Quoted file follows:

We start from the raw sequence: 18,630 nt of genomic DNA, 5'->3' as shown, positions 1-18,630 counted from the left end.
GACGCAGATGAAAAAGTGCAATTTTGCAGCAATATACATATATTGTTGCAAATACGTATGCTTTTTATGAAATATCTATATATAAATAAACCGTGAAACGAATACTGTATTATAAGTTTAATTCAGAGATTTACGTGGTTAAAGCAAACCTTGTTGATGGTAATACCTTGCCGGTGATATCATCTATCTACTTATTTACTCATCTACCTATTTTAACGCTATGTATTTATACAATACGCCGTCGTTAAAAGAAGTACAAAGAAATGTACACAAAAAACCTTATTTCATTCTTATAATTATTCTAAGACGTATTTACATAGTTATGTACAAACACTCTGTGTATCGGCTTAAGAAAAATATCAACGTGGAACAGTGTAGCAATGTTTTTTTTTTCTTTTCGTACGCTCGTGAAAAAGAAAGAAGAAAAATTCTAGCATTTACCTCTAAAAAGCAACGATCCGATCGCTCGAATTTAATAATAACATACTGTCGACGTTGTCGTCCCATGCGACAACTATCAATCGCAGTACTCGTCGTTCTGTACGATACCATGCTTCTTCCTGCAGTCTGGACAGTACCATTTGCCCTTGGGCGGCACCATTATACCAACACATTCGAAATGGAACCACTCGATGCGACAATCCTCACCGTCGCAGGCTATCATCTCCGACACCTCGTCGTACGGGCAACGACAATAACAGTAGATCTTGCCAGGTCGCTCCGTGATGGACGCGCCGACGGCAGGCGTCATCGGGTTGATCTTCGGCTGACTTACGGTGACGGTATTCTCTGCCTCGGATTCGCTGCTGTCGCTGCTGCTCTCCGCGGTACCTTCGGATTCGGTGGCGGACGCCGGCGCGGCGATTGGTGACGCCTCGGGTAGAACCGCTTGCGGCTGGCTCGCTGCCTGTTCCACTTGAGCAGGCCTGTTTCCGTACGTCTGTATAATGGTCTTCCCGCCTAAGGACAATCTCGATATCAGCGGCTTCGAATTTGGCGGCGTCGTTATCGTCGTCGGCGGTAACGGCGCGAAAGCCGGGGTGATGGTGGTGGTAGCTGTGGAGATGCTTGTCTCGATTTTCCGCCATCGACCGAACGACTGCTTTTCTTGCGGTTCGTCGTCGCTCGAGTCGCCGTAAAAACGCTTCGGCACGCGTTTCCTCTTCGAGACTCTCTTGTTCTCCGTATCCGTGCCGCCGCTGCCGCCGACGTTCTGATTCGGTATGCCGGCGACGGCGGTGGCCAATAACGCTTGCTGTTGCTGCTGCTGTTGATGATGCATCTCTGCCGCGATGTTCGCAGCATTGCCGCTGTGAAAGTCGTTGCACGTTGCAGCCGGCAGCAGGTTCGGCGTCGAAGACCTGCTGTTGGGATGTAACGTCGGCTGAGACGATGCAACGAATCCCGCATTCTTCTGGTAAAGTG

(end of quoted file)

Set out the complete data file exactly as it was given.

We start from the raw sequence: 18,630 nt of genomic DNA, 5'->3' as shown, positions 1-18,630 counted from the left end.
GACGCAGATGAAAAAGTGCAATTTTGCAGCAATATACATATATTGTTGCAAATACGTATGCTTTTTATGAAATATCTATATATAAATAAACCGTGAAACGAATACTGTATTATAAGTTTAATTCAGAGATTTACGTGGTTAAAGCAAACCTTGTTGATGGTAATACCTTGCCGGTGATATCATCTATCTACTTATTTACTCATCTACCTATTTTAACGCTATGTATTTATACAATACGCCGTCGTTAAAAGAAGTACAAAGAAATGTACACAAAAAACCTTATTTCATTCTTATAATTATTCTAAGACGTATTTACATAGTTATGTACAAACACTCTGTGTATCGGCTTAAGAAAAATATCAACGTGGAACAGTGTAGCAATGTTTTTTTTTTCTTTTCGTACGCTCGTGAAAAAGAAAGAAGAAAAATTCTAGCATTTACCTCTAAAAAGCAACGATCCGATCGCTCGAATTTAATAATAACATACTGTCGACGTTGTCGTCCCATGCGACAACTATCAATCGCAGTACTCGTCGTTCTGTACGATACCATGCTTCTTCCTGCAGTCTGGACAGTACCATTTGCCCTTGGGCGGCACCATTATACCAACACATTCGAAATGGAACCACTCGATGCGACAATCCTCACCGTCGCAGGCTATCATCTCCGACACCTCGTCGTACGGGCAACGACAATAACAGTAGATCTTGCCAGGTCGCTCCGTGATGGACGCGCCGACGGCAGGCGTCATCGGGTTGATCTTCGGCTGACTTACGGTGACGGTATTCTCTGCCTCGGATTCGCTGCTGTCGCTGCTGCTCTCCGCGGTACCTTCGGATTCGGTGGCGGACGCCGGCGCGGCGATTGGTGACGCCTCGGGTAGAACCGCTTGCGGCTGGCTCGCTGCCTGTTCCACTTGAGCAGGCCTGTTTCCGTACGTCTGTATAATGGTCTTCCCGCCTAAGGACAATCTCGATATCAGCGGCTTCGAATTTGGCGGCGTCGTTATCGTCGTCGGCGGTAACGGCGCGAAAGCCGGGGTGATGGTGGTGGTAGCTGTGGAGATGCTTGTCTCGATTTTCCGCCATCGACCGAACGACTGCTTTTCTTGCGGTTCGTCGTCGCTCGAGTCGCCGTAAAAACGCTTCGGCACGCGTTTCCTCTTCGAGACTCTCTTGTTCTCCGTATCCGTGCCGCCGCTGCCGCCGACGTTCTGATTCGGTATGCCGGCGACGGCGGTGGCCAATAACGCTTGCTGTTGCTGCTGCTGTTGATGATGCATCTCTGCCGCGATGTTCGCAGCATTGCCGCTGTGAAAGTCGTTGCACGTTGCAGCCGGCAGCAGGTTCGGCGTCGAAGACCTGCTGTTGGGATGTAACGTCGGCTGAGACGATGCAACGAATCCCGCATTCTTCTGGTAAAGTG